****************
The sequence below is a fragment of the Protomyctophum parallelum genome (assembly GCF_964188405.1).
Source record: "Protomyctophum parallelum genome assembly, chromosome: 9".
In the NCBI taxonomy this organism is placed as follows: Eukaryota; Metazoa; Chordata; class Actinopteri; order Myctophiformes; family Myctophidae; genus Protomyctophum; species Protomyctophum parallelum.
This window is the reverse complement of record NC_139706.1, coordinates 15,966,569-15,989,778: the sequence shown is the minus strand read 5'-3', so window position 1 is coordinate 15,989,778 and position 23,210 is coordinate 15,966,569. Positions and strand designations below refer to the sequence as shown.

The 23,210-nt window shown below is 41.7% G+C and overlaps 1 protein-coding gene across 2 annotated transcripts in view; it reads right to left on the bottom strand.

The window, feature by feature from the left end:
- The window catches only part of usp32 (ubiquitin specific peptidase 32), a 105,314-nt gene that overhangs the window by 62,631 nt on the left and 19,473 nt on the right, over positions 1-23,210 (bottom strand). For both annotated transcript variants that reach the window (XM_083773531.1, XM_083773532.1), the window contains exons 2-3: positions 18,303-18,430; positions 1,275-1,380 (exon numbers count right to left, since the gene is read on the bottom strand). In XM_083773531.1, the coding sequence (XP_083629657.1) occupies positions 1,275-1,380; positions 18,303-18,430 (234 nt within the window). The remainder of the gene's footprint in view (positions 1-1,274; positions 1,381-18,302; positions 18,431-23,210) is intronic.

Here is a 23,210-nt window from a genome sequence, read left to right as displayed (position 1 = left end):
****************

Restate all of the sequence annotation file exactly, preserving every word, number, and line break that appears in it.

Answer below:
The sequence below is a fragment of the Protomyctophum parallelum genome (assembly GCF_964188405.1).
Source record: "Protomyctophum parallelum genome assembly, chromosome: 9".
In the NCBI taxonomy this organism is placed as follows: Eukaryota; Metazoa; Chordata; class Actinopteri; order Myctophiformes; family Myctophidae; genus Protomyctophum; species Protomyctophum parallelum.
This window is the reverse complement of record NC_139706.1, coordinates 15,966,569-15,989,778: the sequence shown is the minus strand read 5'-3', so window position 1 is coordinate 15,989,778 and position 23,210 is coordinate 15,966,569. Positions and strand designations below refer to the sequence as shown.

The 23,210-nt window shown below is 41.7% G+C and overlaps 1 protein-coding gene across 2 annotated transcripts in view; it reads right to left on the bottom strand.

The window, feature by feature from the left end:
- The window catches only part of usp32 (ubiquitin specific peptidase 32), a 105,314-nt gene that overhangs the window by 62,631 nt on the left and 19,473 nt on the right, over positions 1-23,210 (bottom strand). For both annotated transcript variants that reach the window (XM_083773531.1, XM_083773532.1), the window contains exons 2-3: positions 18,303-18,430; positions 1,275-1,380 (exon numbers count right to left, since the gene is read on the bottom strand). In XM_083773531.1, the coding sequence (XP_083629657.1) occupies positions 1,275-1,380; positions 18,303-18,430 (234 nt within the window). The remainder of the gene's footprint in view (positions 1-1,274; positions 1,381-18,302; positions 18,431-23,210) is intronic.

Here is a 23,210-nt window from a genome sequence, read left to right as displayed (position 1 = left end):